Python __iand__() Magic Method

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Syntax

object.__iand__(self, other)

The Python __iand__() magic method implements the in-place bitwise AND x &= y that calculates the result of the bitwise AND operation x & y, and assigns it to the first operands’ variable x. This type of in-place operation is also called augmented arithmetic assignment. The method simply returns the new value to be assigned to the first operand.

  • When you call x &= y, Python first attempts to call x.__iand__(y).
  • If this is not implemented, it tries the normal bitwise AND operation x.__and__(y).
  • If this is not implemented either, it tries reverse exponentiation operation y.__rand__(x) with swapped operands.

The result is then assigned to the first operand x. If none of those operations is implemented, Python raises a TypeError.

We call this a “Dunder Method” for Double Underscore Method” (also called “magic method”). To get a list of all dunder methods with explanation, check out our dunder cheat sheet article on this blog.

Basic Example Overriding __iand__

In the following code example, you create a class Data and define the magic method __iand__(self, other).

  • The “self” argument is the default argument of each method and it refers to the object on which it is called—in our case, the first operand of the in-place operation.
  • The “other” argument of the in-place method refers to the second operand, i.e., y in the in-place operation x &= y.

The return value of the operation returns a dummy string 'finxter 42' to be assigned to the first operand. In practice, this would be the result of the in-place bitwise AND operation.

class Data:
    def __iand__(self, other):
        return 'finxter 42'


x = Data()
y = Data()

x &= y

print(x)
# finxter 42

In-Place AND &= without __iand__()

To support the in-place bitwise AND operation on a custom class, you don’t have to overwrite the __iand__() method. Because if the method is not defined, Python will fall back to the normal __and__() method and assign its result to the first operand.

Here’s an example:

class Data:
    def __and__(self, other):
        return 'finxter 42'


x = Data()
y = Data()

x &= y

print(x)
# finxter 42

Even though the __iand__() method is not defined, the in-place bitwise AND operation x &= y still works due to the __and__() “fallback” magic method!

In-Place AND &= without __iand__() and __and__()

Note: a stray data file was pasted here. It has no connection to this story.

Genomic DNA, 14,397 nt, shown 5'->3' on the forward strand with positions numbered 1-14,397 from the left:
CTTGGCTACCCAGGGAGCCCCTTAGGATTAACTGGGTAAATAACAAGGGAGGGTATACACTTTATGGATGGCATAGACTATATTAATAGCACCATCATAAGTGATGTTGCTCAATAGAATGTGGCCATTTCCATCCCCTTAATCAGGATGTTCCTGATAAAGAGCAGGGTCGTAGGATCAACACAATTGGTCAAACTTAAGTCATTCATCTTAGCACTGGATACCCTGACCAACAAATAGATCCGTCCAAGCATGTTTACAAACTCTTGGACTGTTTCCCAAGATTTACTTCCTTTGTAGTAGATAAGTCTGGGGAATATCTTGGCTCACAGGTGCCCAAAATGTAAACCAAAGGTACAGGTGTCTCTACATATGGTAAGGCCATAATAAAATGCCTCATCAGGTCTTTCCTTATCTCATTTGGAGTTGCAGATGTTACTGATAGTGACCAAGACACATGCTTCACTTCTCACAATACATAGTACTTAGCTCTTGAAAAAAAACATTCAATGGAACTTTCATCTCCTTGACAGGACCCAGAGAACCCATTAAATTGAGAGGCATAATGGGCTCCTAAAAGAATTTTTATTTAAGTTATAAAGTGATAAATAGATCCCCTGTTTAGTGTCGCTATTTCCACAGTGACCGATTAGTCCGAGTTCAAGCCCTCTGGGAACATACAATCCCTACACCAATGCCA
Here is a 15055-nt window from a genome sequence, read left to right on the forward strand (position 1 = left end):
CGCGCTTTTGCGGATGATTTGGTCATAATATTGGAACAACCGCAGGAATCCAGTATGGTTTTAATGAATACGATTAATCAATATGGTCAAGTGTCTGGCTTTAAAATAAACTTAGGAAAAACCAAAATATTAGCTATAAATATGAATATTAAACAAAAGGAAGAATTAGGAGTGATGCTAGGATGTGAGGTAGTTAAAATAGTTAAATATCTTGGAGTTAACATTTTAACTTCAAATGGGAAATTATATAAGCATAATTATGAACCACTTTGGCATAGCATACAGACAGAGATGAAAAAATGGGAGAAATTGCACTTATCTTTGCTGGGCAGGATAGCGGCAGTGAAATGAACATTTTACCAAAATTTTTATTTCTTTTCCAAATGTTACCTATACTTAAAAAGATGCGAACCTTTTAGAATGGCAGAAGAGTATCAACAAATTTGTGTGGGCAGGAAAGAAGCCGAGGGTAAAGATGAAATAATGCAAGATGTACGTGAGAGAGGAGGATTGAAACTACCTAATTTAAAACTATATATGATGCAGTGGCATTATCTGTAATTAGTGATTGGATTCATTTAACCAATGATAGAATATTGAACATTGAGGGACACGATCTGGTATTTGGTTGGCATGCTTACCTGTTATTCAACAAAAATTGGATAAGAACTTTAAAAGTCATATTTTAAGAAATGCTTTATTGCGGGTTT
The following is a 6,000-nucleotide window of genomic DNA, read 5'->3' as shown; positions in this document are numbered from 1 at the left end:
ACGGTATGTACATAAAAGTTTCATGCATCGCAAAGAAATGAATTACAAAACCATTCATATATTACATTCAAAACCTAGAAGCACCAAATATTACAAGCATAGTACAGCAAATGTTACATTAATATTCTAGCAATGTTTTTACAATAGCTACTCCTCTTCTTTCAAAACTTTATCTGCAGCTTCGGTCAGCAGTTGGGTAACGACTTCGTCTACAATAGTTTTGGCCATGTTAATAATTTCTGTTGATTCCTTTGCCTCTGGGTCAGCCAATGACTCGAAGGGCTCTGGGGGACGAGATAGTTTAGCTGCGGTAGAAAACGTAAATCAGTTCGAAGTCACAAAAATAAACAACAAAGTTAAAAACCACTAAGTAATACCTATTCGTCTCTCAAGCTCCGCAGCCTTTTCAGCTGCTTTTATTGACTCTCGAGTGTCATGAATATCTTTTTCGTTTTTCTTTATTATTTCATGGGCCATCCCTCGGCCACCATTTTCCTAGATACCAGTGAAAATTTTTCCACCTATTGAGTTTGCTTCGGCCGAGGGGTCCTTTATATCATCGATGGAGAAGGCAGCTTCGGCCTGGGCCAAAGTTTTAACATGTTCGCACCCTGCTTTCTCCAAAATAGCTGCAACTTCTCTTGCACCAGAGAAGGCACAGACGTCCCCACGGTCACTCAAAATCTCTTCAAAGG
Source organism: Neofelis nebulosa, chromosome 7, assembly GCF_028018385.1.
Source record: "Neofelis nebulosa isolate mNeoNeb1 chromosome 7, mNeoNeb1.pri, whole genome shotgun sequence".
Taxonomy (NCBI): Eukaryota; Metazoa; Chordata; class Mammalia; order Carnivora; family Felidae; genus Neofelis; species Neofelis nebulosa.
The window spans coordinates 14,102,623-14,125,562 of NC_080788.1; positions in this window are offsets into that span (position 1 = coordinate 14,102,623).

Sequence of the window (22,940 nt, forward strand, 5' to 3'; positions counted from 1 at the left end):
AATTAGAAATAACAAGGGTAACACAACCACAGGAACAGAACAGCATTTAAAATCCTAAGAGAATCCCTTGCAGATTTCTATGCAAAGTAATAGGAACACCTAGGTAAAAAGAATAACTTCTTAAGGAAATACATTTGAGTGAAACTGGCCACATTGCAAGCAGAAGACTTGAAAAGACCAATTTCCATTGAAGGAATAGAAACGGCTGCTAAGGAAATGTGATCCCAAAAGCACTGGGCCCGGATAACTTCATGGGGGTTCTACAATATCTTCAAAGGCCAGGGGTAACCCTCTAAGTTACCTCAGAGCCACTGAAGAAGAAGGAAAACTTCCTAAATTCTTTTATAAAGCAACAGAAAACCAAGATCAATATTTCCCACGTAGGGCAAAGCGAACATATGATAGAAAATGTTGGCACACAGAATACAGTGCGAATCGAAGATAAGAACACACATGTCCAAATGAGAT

To support in-place bitwise AND x &= y on a custom class, you don’t even have to overwrite any of the x.__iand__(y) or x.__and__(y) methods. If both are not defined, Python falls back to the reverse y.__rand__(x) method and assigns its result to the first operand.

Here’s an example where you create a custom class for the first operand that doesn’t support the bitwise AND operation. Then you define a custom class for the second operand that defines the __rand__() method. For the in-place operation, Python falls back to the __rand__() method defined on the second operand and assigns it to the first operand x:

class Data_1:
    pass

class Data_2:
    def __rand__(self, other):
        return 'finxter 42'

x = Data_1()
y = Data_2()

x &= y

print(x)
# finxter 42

TypeError: unsupported operand type(s) for &=

If you try to perform in-place bitwise AND x &= y but neither x.__iand__(y), nor x.__and__(y), nor y.__rand(x) is defined, Python raises a “TypeError: unsupported operand type(s) for &=". To fix this error, simply define any of those methods before performing the in-place operation.

class Data:
    pass      # ... you should define __iand__ here to prevent error! ... #


x = Data()
y = Data()

x &= y

Output:

Traceback (most recent call last):
  File "C:\Users\xcent\Desktop\code.py", line 8, in <module>
    x &= y
TypeError: unsupported operand type(s) for &=: 'Data' and 'Data'

Background Bitwise AND

Python’s bitwise AND operator x & y performs logical AND on each bit position on the binary representations of integers x and y. Thus, each output bit is 1 if both input bits at the same position are 1, otherwise, it’s 0. For example, the integer expression 4 & 3 is translated to binaries 0100 & 0011 which results in 0000 because all four input bit positions are different.

Related Video Compound Operators

References:

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